Growers paradise & no imports to cloud skies
In his lifetime quest to
escape the British festive
season, last year
James Evans fetched up in
Aphrodites island – Cyprus
THE eastern Mediterranean isle of Cyprus is blessed with rich soils, a balmy climate and a rich cultural heritage. Its history lies in layers, literally under your feet – ancient Minoan excavations, right through to wonderfully preserved Roman mosaics.
The island has been split in two for the past 25 years and the capital, Nicosia, is currently the only divided city in the world, with a UN buffer zone keeping Greek and Turk apart.
One spin-off for fruit and vegetable growers in the southern, Greek side, is a complete veto on imported produce. In a marketing scenario to make their British counterparts drool with envy, Greek Cypriot producers have the run of the field.
The supermarkets and stores bulge with high-quality cauliflowers, onions, cabbages, aubergines and peppers while in the south-westerly coastal regions, bananas ripen gently in extensive plantations.
Orange groves and vines occupy tracts of the central regions and because of the Middle Eastern climate, the latter can be seen growing as high as 3000ft above sea level.
You dont have to ask for local fruit and vegetables in the Cypriot travernas – thats what youll get.
One superb dish that seems to typify Cyprus cuisine is the mezze, a range of small dishes that come from the kitchen successively. A great favourite in the better seafood tavernas, is fish mezze. For a few pounds, you will be served up to 24 small fish dishes, typically starting with a fish soup, followed by taramasolata, octopus in ink, sardines, anchovies, stuffed quid, small red mullet, bream, small roast crabs, king prawns, shrimps and more.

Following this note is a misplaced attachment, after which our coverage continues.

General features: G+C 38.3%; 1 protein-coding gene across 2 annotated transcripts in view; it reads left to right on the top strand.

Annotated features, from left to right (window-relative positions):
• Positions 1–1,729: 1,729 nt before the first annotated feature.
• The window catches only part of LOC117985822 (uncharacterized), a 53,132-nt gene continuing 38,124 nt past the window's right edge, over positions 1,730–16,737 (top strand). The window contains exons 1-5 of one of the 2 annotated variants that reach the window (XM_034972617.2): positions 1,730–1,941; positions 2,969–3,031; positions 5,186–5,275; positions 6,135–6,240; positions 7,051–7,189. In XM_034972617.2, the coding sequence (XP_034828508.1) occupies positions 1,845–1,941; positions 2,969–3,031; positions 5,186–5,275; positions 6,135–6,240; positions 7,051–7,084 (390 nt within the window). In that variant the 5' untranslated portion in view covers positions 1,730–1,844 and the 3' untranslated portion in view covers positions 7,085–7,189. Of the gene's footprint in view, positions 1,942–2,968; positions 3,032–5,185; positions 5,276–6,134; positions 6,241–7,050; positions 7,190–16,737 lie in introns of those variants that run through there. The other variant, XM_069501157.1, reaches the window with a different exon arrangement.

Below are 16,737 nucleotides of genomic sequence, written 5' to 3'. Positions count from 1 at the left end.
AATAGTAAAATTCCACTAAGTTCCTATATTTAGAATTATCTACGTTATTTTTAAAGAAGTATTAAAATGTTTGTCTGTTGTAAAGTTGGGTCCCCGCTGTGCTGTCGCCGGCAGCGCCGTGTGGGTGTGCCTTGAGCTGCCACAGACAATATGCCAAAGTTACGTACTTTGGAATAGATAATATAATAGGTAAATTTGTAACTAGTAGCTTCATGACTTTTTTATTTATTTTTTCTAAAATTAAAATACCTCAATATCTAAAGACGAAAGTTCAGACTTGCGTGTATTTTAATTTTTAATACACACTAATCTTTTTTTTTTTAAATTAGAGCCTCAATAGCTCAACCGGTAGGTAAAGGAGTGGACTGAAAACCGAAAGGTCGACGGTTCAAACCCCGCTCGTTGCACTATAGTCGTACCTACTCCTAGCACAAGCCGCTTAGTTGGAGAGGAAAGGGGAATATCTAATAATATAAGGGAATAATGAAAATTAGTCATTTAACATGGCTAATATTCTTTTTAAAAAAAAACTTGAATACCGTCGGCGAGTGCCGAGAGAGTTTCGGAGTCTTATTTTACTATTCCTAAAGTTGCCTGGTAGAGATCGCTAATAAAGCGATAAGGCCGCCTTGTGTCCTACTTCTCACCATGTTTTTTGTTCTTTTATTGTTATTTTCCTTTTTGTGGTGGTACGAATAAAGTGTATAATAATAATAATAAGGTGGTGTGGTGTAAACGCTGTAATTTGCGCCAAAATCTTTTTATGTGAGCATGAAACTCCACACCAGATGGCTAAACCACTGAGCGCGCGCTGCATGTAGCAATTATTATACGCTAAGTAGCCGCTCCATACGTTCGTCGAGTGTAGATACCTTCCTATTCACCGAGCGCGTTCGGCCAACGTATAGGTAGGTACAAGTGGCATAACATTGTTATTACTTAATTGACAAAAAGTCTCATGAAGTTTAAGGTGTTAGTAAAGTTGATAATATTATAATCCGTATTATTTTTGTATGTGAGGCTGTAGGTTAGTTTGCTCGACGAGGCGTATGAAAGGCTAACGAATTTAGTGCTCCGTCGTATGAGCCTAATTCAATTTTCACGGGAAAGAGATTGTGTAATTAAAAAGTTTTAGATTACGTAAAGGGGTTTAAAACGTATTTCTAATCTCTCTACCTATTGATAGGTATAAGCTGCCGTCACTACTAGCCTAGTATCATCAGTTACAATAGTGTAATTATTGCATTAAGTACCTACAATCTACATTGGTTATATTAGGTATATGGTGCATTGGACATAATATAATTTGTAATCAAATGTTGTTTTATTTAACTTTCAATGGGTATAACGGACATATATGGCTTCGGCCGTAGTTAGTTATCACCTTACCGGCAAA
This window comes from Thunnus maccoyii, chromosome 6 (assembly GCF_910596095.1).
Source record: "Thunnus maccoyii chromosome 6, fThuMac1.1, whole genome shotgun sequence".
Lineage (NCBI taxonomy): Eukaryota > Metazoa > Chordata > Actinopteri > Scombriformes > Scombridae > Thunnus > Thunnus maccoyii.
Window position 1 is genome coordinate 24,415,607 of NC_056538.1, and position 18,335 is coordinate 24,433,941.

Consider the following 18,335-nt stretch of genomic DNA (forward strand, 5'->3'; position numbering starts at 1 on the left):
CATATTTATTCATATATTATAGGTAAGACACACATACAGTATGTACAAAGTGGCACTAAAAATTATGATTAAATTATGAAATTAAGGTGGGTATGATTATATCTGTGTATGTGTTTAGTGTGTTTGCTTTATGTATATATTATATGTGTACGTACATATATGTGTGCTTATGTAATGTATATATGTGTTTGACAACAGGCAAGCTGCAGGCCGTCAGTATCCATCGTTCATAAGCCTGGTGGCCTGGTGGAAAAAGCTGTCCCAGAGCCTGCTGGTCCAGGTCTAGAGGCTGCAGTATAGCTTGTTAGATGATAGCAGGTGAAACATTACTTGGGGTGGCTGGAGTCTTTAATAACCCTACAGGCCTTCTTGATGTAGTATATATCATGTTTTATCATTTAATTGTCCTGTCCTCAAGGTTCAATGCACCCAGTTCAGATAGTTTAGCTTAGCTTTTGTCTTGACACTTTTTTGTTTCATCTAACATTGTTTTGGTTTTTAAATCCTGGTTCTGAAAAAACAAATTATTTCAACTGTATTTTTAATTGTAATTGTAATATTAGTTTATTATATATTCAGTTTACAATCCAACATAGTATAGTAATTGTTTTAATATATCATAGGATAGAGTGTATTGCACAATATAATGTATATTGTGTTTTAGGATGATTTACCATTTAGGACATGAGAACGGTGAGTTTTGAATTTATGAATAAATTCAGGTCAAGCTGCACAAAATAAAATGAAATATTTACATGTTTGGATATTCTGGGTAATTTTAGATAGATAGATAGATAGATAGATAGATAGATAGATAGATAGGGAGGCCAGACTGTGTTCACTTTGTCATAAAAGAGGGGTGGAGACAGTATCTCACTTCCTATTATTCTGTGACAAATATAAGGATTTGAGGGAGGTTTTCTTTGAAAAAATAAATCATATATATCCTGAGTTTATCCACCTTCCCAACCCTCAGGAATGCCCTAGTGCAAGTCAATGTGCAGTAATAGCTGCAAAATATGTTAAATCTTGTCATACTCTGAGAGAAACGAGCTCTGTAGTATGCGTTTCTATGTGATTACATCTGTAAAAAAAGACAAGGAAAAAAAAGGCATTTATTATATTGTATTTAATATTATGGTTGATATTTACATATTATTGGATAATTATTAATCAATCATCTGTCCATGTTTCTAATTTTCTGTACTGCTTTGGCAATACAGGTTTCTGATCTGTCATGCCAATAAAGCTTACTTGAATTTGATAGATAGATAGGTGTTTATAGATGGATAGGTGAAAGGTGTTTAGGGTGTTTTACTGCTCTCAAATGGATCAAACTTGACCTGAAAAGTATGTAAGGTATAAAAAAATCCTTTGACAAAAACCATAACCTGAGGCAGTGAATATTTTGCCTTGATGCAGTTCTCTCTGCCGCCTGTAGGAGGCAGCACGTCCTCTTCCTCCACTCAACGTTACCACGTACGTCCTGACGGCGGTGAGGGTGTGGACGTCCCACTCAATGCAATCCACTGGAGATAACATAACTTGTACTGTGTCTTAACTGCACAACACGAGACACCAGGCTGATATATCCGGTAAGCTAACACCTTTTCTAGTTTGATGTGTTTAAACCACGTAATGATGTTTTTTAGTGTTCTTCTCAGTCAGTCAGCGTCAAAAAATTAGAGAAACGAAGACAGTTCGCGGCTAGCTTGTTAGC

No trip to Cyprus would be complete without an outing to the Troodhos mountains, up to 6000ft high in the centre of the island. At the time of our visit you could crunch through several inches of snow, watch skiers at play and an hours drive later be sitting in an orange grove enjoying sub-tropical warmth.
Unfortunately, Cyprus takes Christmas a little too seriously to make the festive escape a total success. There were worryingly ubiquitous plastic santas, reindeer and manger scenes in shops, hotels and restaurants. But in my book, fish mezze has to be 100% improvement on oven-ready turkey, overcooked sprouts and family squabbles.
Left: High snow-capped mountains crown fertile plains leading down to temperate coastal strips where bananas grow happily through the winter.
Below: Cyprus has a magnificent archaeological heritage with scores of well maintained sites to be visited.